A tentative deal that ended a farmworker strike in Baja, Mexico may be unraveling. Last month, in an effort to end a crippling labor action that had slowed produce exports to the United States, the Mexican government “tentatively agreed to boost wages by footing part of the increased payroll costs.”
But now, agribusiness owners are not supporting the deal publicly, and there are questions about whether the government is truly willing – or able – to subsidize the wages of farmworkers, who have received few labor concessions over the years. If the agreement falls through, there are concerns that unrest could result.
Did the Mexican government agree to the deal simply as a “quick-fix” solution? Some experts think so.
“The government is desperate because the protests were very big and generated great sympathy for the laborers in Mexico and beyond,” said Raul Trejo Delarbre, a researcher at the Autonomous University of Mexico.
The agreement, Trejo and other experts said, is an extreme proposal with significant implications for the Mexican economy. Farm laborers as well as workers in other industries would probably press for similar deals.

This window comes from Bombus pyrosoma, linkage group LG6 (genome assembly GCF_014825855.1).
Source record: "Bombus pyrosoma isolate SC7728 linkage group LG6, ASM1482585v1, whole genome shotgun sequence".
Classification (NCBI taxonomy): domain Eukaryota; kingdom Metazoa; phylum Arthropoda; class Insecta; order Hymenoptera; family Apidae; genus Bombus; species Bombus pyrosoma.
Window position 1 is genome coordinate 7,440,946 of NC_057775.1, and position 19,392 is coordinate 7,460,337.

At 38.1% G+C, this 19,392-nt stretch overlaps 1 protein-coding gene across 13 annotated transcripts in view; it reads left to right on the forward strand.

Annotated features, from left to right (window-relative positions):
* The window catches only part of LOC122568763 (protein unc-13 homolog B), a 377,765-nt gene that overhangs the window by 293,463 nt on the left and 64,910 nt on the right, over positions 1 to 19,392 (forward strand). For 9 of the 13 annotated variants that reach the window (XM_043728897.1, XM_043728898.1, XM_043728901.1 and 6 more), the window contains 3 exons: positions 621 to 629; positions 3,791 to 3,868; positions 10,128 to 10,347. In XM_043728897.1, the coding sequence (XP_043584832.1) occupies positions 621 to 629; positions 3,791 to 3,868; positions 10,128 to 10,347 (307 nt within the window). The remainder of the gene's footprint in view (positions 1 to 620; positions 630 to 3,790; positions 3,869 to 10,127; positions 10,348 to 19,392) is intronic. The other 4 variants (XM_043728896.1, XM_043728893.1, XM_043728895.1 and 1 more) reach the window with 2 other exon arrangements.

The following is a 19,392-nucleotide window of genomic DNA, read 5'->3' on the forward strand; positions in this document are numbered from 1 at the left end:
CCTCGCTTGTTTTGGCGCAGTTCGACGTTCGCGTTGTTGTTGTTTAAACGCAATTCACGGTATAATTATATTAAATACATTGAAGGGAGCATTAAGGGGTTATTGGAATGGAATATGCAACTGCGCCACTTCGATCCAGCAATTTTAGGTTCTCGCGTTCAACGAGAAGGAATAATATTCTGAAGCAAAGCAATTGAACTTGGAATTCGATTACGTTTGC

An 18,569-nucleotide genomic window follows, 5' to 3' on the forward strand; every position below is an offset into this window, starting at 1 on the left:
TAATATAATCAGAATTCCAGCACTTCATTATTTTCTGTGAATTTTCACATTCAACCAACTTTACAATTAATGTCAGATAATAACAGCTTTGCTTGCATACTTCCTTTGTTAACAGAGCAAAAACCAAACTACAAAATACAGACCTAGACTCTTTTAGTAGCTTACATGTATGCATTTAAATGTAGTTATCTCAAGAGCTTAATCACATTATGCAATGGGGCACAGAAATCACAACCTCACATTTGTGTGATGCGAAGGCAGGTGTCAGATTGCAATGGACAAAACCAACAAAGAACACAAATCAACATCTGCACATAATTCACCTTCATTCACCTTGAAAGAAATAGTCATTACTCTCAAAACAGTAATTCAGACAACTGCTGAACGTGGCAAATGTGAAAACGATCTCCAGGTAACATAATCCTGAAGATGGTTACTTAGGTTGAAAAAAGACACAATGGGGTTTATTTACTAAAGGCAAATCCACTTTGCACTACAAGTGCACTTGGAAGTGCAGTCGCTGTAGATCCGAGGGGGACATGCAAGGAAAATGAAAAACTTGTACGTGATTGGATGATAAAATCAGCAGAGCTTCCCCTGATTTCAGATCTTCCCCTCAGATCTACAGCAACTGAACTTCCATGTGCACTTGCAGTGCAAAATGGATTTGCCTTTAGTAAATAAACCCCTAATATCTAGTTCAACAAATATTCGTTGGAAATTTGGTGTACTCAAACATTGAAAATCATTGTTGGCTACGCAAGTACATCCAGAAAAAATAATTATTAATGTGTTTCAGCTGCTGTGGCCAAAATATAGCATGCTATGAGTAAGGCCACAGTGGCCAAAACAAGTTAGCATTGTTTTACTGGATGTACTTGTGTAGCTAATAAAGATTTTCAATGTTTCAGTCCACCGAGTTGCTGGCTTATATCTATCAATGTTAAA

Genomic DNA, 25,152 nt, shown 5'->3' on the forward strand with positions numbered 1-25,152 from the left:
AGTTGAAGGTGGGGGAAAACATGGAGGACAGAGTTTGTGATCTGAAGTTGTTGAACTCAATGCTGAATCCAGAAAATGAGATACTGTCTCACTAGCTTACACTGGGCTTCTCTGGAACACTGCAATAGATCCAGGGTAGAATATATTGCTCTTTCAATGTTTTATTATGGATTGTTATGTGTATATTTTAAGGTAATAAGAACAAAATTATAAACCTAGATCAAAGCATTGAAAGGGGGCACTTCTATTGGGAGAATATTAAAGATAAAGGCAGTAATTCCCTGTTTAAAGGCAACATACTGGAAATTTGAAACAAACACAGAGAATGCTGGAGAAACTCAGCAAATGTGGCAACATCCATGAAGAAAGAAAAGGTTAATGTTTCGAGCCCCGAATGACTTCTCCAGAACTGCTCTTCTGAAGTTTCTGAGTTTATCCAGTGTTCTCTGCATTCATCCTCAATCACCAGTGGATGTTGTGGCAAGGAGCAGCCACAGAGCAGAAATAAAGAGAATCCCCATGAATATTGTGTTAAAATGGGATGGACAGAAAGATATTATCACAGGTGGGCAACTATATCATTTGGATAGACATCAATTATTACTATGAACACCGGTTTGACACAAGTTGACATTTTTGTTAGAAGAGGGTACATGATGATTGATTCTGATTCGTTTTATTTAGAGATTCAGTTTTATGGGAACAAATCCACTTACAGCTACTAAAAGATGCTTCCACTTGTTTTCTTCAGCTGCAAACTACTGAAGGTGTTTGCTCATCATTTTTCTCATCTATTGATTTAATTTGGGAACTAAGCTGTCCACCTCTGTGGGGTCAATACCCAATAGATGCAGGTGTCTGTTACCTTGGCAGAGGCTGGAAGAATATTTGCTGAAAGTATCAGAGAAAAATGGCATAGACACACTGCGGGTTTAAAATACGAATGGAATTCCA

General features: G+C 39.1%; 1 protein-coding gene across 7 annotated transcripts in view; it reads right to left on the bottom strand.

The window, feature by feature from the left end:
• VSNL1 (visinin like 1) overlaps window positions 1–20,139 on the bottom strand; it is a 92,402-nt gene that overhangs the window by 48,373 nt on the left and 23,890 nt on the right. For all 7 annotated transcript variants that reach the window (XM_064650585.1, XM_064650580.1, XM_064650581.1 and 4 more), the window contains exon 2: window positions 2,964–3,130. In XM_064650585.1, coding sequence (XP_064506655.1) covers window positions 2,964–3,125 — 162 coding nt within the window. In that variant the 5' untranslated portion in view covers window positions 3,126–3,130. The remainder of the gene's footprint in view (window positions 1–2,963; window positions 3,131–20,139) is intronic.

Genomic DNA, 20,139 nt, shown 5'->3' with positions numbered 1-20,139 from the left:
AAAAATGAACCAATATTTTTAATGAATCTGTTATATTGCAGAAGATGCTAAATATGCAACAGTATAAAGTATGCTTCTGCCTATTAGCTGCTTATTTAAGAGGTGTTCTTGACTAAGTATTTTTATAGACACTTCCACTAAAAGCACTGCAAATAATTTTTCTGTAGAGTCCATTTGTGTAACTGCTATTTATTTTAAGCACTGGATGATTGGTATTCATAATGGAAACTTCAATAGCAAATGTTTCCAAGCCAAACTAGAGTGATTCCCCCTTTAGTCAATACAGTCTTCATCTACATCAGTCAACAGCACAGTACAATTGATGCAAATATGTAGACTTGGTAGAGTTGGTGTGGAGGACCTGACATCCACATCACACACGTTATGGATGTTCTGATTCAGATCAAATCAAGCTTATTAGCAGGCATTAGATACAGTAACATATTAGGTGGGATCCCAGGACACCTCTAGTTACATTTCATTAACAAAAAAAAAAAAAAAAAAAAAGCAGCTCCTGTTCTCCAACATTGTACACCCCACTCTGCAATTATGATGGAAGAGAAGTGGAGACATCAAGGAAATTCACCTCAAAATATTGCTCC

Farmworkers have pressed for a wage equivalent to about $13 a day; currently, the average wage ranges from about $8-10 a day. Agricultural industry leaders have indicated they will not budge.
A leading business figure in Baja California called the proposal absurd in a recent interview with the Mexican newspaper Milenio. “What if all businesses and all the workers of Mexico asked for subsidies”” said Adrian Olea Mendivil, president of the Baja California Commerce Coordinating Council.
This is a story to follow. If you’ve missed the ongoing news about this labor issue, read the related links for additional reporting in the Product of Mexico series with writing by Richard Marosi.